JOBS: FEAT Enterprises, Edinburgh International Science Festival, Grassmarket Community Project, Edinburgh Young Carers Project, COVEY Befriending, Quarriers, Citizens Advice Scotland,
EVENTS: WMH Workshop: Curious Project, 2 Apr; Art of Living Lifestyle Show, 3 Apr; Engaging Communities on Climate Change, 3 Apr; Portobello Market, 7 Apr; Action Learning, 15 Apr;
TENDERS: Occupational Health Services, Baling of Mixed Plastic Bottles, Support to Social Enterprise in Fife and Design & Build Subcontractor & Supplier Packages for 18 houses in Perth. For more details, see http://www.readyforbusiness.org
NETWORKS 1st: Kim writes: Tuesday saw the launch of the Voluntary Code of Practice for Social Enterprise in Scotland. The Code – see, http://senscot.org/docs/TheCodeLeaflet.pdf – has already attracted a number of notable names as early subscribers. It was good therefore to hear this week that Edinburgh SEN has signed up as well. We’ll be contacting the other constituted SENs over the coming weeks, inviting both them and their members to sign up as well. To subscribe, see www.se-code.net For more Networks News, see http://www.se-networks.net/showbull.php?articleid=235
“Just Banking – building a banking sector that serves society” – is the title of a major gathering on 19th/20th April – at Edinburgh Yooni Business School. Sponsored by a serious cluster of organisations – with a serious panel of speakers – we are left wondering why there has not been more such campaigning. This looks like a live one. See, https://senscot.net/?viewid=12129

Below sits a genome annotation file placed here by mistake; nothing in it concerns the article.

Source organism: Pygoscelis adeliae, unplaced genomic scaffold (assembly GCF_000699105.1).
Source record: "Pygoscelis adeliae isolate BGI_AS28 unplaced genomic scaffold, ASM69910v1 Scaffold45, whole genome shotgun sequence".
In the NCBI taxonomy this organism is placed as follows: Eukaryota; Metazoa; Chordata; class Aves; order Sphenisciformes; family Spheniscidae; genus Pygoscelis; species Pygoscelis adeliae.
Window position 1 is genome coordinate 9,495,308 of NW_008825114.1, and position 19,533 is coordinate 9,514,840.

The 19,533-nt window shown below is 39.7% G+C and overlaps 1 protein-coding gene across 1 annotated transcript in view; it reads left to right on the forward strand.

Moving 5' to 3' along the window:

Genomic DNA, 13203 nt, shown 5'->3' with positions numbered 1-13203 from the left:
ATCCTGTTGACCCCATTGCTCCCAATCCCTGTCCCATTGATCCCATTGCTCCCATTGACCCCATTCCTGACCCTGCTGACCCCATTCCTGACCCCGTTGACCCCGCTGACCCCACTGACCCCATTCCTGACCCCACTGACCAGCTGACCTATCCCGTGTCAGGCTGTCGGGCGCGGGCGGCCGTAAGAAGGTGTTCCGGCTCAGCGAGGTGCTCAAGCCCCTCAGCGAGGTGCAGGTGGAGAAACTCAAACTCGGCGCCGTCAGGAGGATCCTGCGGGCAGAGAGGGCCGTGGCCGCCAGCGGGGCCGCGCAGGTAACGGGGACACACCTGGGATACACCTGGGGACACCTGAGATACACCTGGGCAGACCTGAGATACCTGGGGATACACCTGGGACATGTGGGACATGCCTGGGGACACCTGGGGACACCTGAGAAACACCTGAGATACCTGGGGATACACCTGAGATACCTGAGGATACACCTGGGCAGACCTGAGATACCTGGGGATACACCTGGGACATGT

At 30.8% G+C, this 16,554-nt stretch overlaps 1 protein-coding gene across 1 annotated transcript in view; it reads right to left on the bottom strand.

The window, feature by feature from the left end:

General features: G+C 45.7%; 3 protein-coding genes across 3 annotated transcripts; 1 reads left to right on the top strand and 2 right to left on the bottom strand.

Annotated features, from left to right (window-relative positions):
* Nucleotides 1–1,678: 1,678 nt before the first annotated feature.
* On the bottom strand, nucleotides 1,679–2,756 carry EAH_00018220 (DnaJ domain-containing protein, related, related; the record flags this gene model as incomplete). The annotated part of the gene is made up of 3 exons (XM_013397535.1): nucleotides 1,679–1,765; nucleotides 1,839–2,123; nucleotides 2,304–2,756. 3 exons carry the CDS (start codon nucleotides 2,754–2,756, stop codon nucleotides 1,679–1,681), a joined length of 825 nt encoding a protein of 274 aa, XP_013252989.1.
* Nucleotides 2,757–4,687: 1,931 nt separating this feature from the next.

The Melting Pot launched their new ‘Social Innovation Incubator Award’ at this week’s SE Exchange. Successful applicants will have free access to a range of practical resources including workspace, learning, mentoring and advice sessions as part of the 12 month programme. Expertise will be drawn from private and third sector organisations to help grow and develop start-up and emerging not for profits. 10 places for organisations are available with a closing date of 8th June 2012. See,